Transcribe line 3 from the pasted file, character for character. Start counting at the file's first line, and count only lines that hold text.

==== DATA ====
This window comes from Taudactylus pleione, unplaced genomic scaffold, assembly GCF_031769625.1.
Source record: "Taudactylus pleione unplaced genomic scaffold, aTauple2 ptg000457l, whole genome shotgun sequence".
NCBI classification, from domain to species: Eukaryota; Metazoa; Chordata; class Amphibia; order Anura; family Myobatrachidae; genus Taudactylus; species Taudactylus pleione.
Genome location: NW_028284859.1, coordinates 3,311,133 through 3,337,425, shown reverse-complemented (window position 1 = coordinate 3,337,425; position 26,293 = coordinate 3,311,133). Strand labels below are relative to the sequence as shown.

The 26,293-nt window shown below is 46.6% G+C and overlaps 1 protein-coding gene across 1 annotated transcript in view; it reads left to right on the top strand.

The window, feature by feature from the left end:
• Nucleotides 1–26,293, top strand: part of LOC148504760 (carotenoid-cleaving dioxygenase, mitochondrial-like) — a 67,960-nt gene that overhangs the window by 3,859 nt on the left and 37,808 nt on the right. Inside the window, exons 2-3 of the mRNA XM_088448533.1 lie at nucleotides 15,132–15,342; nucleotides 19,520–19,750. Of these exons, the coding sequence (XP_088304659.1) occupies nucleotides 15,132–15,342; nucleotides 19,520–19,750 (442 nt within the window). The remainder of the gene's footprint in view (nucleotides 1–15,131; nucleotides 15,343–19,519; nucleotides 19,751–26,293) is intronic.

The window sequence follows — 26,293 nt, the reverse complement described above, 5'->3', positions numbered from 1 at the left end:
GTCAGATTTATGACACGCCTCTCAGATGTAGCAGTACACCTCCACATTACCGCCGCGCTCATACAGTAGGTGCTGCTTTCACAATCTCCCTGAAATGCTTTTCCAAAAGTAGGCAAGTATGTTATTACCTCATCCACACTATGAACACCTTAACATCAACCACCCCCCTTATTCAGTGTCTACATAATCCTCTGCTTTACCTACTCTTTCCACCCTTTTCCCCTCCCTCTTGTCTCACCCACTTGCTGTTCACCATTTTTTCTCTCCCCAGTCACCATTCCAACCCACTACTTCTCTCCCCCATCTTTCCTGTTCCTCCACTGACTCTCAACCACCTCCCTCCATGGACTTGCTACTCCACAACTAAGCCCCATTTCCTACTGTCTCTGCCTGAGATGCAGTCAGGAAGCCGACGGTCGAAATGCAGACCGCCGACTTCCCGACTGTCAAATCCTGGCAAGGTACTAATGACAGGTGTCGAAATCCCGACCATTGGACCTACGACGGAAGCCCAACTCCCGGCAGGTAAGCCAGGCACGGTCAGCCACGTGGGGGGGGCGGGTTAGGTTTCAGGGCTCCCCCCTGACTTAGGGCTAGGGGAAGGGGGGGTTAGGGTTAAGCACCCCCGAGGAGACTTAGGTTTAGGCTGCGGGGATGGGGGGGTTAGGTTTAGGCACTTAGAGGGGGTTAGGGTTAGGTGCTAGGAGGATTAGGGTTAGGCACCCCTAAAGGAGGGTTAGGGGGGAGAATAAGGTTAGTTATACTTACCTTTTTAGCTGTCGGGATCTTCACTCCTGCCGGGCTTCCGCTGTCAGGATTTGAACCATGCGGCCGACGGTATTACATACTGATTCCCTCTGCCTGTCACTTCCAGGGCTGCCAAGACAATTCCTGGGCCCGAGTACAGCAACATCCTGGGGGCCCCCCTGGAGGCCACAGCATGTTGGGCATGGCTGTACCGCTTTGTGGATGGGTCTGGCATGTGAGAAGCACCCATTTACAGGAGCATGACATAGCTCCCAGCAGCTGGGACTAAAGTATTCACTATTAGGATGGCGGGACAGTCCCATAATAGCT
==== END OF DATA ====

NCBI classification, from domain to species: Eukaryota; Metazoa; Chordata; class Amphibia; order Anura; family Myobatrachidae; genus Taudactylus; species Taudactylus pleione.